He grabbed his coat and, after shuffling around each other awkwardly, they stepped out, with Ark following him down the path.

“We were on a walk through the woods when we found a cave hidden behind a boulder. And inside, there was a… peculiar rock. Shiny, but not like gems. Orsie—that’s him, Havesskadi— He touched it, even though I told him not to. ‘What’s the worst that can happen?’ he asked, and then I woke up on the riverbank to the east. One moment we’re standing on the Baurin Shores, the next I’m in Ynys. Wherever Ynys is. And Orsie is gone.” Ark gestured around them. “Some people I met on the road sent me to you. Said you could find anything and anyone.”

“That’s very kind of them,” Violet said. “I must admit I’ve never heard of the Baurin Shores before. Not even from Lady Edelweiss.”

“They’re on the northern side of the Sal. I’ve never heard of Ynys either, but I haven’t traveled as much as Orsie. I must say, you carry fewer weapons than I’m used to seeing on a knight.”

“Oh no!” Violet patted his sides frantically. “I forgot my sword! Do you think we’ll be having a dangerous adventure before we find your dragon? Because then I should probably go back and get it…”

Ark gave him a look. “If you’re worried, I have my bow,” he said, throwing a thumb over his shoulder. “Not that I need it anymore, but I grew up with it. Practicing is peaceful. Nobody dares approach with chatter, the forest is quiet, and usually Orsie reads while I shoot. Or naps, but he won’t admit to dozing off.”

Violet smiled. “That sounds like a dragon, all right. Trying to convince you they’re a terrifying menace and then you look over and they’re drooling all over their gold.”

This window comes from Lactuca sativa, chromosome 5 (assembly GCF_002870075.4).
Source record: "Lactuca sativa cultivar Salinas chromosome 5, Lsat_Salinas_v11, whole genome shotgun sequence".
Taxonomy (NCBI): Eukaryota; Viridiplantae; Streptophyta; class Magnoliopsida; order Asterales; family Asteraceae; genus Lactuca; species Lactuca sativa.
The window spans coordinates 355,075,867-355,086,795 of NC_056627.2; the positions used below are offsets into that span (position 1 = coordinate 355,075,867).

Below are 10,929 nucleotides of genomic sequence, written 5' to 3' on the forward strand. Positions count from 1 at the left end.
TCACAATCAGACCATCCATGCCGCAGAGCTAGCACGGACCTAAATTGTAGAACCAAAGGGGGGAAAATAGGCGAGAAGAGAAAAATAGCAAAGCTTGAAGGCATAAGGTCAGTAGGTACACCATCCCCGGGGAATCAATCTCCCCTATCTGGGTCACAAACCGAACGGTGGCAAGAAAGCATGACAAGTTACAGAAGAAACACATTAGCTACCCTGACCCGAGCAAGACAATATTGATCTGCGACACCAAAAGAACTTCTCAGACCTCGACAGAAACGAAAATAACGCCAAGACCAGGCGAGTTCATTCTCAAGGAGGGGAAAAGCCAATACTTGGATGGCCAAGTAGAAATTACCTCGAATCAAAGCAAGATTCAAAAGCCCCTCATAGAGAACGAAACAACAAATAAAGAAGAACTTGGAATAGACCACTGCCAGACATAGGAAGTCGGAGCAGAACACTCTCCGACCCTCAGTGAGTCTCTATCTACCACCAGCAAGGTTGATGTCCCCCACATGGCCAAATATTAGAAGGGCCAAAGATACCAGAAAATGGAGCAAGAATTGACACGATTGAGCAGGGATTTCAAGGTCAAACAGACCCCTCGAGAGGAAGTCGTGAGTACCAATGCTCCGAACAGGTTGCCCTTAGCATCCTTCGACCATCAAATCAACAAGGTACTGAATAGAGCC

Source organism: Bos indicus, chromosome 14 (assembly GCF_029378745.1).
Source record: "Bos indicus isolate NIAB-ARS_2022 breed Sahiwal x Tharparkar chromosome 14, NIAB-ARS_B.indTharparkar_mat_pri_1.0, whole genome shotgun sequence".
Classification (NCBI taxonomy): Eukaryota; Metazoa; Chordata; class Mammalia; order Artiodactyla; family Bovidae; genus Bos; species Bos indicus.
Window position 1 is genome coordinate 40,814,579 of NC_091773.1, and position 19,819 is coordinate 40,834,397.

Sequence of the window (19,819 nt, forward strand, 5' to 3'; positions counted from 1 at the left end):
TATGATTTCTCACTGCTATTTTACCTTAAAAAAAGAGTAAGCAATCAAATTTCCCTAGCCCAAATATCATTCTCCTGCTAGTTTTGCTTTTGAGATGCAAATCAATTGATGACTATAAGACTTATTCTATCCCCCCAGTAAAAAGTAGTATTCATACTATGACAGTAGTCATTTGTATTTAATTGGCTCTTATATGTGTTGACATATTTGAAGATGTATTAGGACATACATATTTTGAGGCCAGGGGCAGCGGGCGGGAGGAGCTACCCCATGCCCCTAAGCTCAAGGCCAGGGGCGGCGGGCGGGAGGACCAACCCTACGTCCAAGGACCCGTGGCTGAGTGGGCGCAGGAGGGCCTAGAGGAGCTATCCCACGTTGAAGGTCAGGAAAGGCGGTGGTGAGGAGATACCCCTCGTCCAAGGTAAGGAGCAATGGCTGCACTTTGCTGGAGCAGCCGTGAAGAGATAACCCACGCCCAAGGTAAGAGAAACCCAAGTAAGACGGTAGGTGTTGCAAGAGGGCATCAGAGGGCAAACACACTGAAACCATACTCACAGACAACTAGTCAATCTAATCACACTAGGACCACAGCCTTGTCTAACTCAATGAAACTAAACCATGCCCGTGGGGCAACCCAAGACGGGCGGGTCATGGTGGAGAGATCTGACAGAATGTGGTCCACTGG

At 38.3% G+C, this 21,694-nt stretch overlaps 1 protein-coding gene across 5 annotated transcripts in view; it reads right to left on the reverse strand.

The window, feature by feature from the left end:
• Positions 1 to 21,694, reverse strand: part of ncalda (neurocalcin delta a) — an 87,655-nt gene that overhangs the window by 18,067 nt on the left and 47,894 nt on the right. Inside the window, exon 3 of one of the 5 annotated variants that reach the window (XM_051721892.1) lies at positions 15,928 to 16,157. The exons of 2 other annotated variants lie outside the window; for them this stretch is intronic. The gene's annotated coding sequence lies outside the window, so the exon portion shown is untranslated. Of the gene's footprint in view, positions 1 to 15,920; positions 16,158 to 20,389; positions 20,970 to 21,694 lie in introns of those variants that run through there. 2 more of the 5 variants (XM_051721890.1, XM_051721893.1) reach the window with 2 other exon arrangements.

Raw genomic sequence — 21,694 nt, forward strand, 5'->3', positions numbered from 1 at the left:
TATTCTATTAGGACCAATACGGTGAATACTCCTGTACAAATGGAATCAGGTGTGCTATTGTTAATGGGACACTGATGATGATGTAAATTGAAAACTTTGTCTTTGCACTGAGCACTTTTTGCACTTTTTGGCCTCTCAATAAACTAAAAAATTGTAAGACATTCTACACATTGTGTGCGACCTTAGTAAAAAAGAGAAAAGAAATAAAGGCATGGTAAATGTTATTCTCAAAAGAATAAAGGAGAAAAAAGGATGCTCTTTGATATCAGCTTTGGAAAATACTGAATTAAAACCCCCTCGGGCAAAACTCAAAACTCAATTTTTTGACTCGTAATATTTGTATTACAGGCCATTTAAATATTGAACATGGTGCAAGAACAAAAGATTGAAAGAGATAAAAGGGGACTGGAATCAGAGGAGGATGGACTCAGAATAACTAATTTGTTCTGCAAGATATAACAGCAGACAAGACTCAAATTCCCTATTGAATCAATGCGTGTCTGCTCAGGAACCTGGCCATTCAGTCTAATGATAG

“Gold smells funny.” Ark wrinkled his nose. “Now, sleeping on a pile of sand, that’s the dream. All those grains, all yours and no one else’s, and so, so many.

“Right,” Violet said, feeling a little wrong-footed. He doubted Snap agreed with that view, and he definitely didn’t. “Anyway, it’s a relief not to have to bring that heavy sword… Hey, Ark, look!”

As they’d walked onto the square, Violet had spotted Snap sitting in front of the bakery. “Looks like we won’t have to walk all the way to the cave!” He pointed at the huge, black dragon.

“Orsie!” Ark yelled next to him, loud enough that Violet staggered to the side.

Snap lifted his head. And then lifted his other head. No, that wasn’t right, Violet thought, just as his friend split in two in front of his eyes. One half was still Snap, yellow-eyed and familiar, but the other’s eyes sparkled like purple gemstones, even under the overcast sky.

“Hello,” Snap’s deep voice greeted them. “Violet, meet Orsie. I’ve never met anyone like him!” He was clearly delighted by that fact.

Orsie, the second dragon, stopped chewing and blinked at them. “Ark?”

And then he was rushing at them, faster and faster until he was plastered against Ark. Violet barely had time to resign himself to the upcoming trample, except— The one hugging Ark next to him wasn’t a dragon anymore, or at least didn’t look like a dragon, with arms and legs and a human face.